After a Year, Census Bureau Data Suggests the New Export Regulations for Firearm Products Haven’t Increased Exports
No one promised that moving export control over non-military firearms and ammunition from the State Department to the Commerce Department would lead to increased exports.
A year into the new regime, the U.S. Government data we analyze suggests that, in fact, they haven’t.
But maybe there is a story that isn’t reflected in the published data. In this issue, which completes our first year of publishing EasyExport Insights, we will, for the first time, examine proprietary data from within the EasyExport system. We see signs that a different story is beginning to emerge.
Published Macro Data Shows No Signs of Growth
Table 1 is a condensed version of the first table we include in every issue of EasyExport Insights.
Table 1 presents a 36-month backward look at all 22 of the product categories we follow, condensed into eight groupings.
The only grouping in which exports have grown significantly in the last three years is Spring, Air and Gas Guns, products that were unaffected by the change in export jurisdiction in March 2020.
In every other grouping except handguns, exports have gone up and down. Or just down. Even in the handgun category, when compared to Table 1, Table 2 shows that almost all the increase in handgun exports since the new regulations took effect in 2020 can be ascribed to one-time purchases of pistols by the governmental end users in Thailand.
Published Data for Individual Countries Do Not Show Growth Either
Like the global data, data at the individual country level show no clear signs that the new U.S. export regulations have generated an increase in exports of U.S. firearm products. The only country where there appears to be a connection between the new regulations and increased exports is Brazil.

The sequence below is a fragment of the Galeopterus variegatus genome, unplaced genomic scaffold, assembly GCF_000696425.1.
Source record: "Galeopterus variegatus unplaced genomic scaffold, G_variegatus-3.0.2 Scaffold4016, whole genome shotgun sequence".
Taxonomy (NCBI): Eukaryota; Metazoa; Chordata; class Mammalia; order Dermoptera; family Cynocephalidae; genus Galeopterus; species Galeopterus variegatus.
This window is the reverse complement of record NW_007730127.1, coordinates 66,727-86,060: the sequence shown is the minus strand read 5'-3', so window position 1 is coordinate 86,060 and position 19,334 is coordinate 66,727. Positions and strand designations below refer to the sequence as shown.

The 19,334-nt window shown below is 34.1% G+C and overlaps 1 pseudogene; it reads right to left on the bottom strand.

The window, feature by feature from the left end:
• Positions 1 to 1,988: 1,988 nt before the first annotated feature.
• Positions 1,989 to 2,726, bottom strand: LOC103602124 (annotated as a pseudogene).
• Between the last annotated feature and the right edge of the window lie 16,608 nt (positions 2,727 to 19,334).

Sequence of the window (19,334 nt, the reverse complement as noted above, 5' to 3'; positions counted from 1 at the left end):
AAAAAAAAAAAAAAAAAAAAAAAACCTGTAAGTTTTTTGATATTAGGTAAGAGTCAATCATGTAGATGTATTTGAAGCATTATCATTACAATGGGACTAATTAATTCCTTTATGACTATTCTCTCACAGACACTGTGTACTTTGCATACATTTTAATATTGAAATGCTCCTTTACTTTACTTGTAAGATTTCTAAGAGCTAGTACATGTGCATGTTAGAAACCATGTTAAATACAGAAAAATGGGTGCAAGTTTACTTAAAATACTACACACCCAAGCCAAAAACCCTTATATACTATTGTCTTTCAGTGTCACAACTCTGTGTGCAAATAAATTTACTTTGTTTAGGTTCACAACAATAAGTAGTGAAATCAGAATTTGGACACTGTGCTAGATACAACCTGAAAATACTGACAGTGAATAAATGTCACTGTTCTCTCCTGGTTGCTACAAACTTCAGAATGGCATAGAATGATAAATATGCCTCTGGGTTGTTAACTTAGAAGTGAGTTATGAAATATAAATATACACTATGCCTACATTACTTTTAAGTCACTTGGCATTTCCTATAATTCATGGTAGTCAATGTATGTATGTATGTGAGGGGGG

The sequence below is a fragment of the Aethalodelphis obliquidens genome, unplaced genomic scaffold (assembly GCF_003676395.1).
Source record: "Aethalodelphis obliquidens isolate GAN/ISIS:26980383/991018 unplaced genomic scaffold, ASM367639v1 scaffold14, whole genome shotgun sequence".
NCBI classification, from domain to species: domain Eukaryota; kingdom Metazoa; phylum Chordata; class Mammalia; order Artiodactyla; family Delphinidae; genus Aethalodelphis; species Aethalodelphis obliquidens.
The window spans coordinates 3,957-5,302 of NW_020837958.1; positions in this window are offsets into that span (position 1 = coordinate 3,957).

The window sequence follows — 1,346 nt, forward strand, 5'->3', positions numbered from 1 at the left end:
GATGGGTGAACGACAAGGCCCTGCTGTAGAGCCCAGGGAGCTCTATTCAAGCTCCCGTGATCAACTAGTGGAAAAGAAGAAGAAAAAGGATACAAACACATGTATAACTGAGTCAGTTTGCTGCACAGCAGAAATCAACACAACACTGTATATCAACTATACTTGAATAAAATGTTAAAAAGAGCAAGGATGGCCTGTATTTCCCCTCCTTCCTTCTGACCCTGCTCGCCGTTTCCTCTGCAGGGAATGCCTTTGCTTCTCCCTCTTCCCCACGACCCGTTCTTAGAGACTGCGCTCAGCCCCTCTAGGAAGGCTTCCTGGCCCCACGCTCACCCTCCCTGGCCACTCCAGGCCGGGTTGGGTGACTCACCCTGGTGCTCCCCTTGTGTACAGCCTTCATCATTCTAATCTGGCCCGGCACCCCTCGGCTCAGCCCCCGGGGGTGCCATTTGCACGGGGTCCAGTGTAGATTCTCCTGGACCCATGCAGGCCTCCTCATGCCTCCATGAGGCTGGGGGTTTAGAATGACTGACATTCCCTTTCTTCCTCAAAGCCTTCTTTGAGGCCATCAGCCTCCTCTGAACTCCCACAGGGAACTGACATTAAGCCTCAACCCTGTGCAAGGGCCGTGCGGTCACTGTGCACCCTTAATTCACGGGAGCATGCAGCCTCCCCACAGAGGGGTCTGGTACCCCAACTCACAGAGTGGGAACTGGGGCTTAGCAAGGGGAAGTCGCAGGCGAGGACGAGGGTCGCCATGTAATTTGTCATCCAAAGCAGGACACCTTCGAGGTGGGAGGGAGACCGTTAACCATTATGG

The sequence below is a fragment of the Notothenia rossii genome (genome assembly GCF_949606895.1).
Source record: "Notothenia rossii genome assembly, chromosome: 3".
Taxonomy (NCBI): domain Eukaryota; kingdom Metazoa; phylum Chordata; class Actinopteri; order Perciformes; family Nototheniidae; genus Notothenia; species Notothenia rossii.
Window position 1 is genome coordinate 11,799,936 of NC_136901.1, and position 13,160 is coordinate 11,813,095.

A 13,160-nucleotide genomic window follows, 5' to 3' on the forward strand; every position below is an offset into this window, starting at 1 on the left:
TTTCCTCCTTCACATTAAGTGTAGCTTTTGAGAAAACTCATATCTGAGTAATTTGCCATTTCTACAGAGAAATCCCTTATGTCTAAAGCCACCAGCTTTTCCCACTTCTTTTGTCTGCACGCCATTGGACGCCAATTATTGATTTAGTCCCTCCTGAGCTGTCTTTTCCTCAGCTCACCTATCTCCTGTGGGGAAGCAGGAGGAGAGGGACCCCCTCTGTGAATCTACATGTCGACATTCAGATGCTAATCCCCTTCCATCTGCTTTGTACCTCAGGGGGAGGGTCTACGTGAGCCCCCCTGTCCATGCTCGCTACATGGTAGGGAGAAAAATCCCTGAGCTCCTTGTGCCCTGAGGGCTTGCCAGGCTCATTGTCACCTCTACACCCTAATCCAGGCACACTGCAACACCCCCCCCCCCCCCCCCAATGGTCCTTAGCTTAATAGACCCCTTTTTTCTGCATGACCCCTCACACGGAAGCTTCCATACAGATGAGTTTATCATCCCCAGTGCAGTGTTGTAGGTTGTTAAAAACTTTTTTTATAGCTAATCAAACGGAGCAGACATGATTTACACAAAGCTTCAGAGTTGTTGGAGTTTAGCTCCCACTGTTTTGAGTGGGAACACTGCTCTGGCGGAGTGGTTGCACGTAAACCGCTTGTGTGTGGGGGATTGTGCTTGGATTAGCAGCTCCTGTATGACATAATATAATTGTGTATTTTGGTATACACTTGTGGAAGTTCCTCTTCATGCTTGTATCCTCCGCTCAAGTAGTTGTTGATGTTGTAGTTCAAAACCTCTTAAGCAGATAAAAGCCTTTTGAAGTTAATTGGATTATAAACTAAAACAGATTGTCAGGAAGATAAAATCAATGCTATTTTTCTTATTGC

We first noticed a possible connection between the new regulations and increased exports to Brazil in our December 2020 EasyExport Insights. In that issue, which included full-year 2020 statistics, we observed evidence of regulatory-related growth in three product categories: pistols, bolt action rifles, and ammunition for rifles and pistols.
Table 3 shows a continuation of this growth through April 2021.
In the December issue, we noted that the Commerce Department had reported that Brazil was the leading destination country for firearm-related exports. We also observed that Brazil President Bolsonaro’s liberalization of his country’s firearms laws was a likely contributor to growth.
The combination of these factors led us to conclude that there was likely a causal correlation between the new U.S. export regulations and growth in exports to Brazil.
Four months later, it is hard to avoid the conclusion that the new U.S. regulations are a contributing factor to rising exports to Brazil. The growth in exports to Brazil is both real and significant in three important product categories.
During the year that preceded the change in U.S. export regulations, the three product categories shown in Table 3 accounted for just under $3 million in U.S. exports.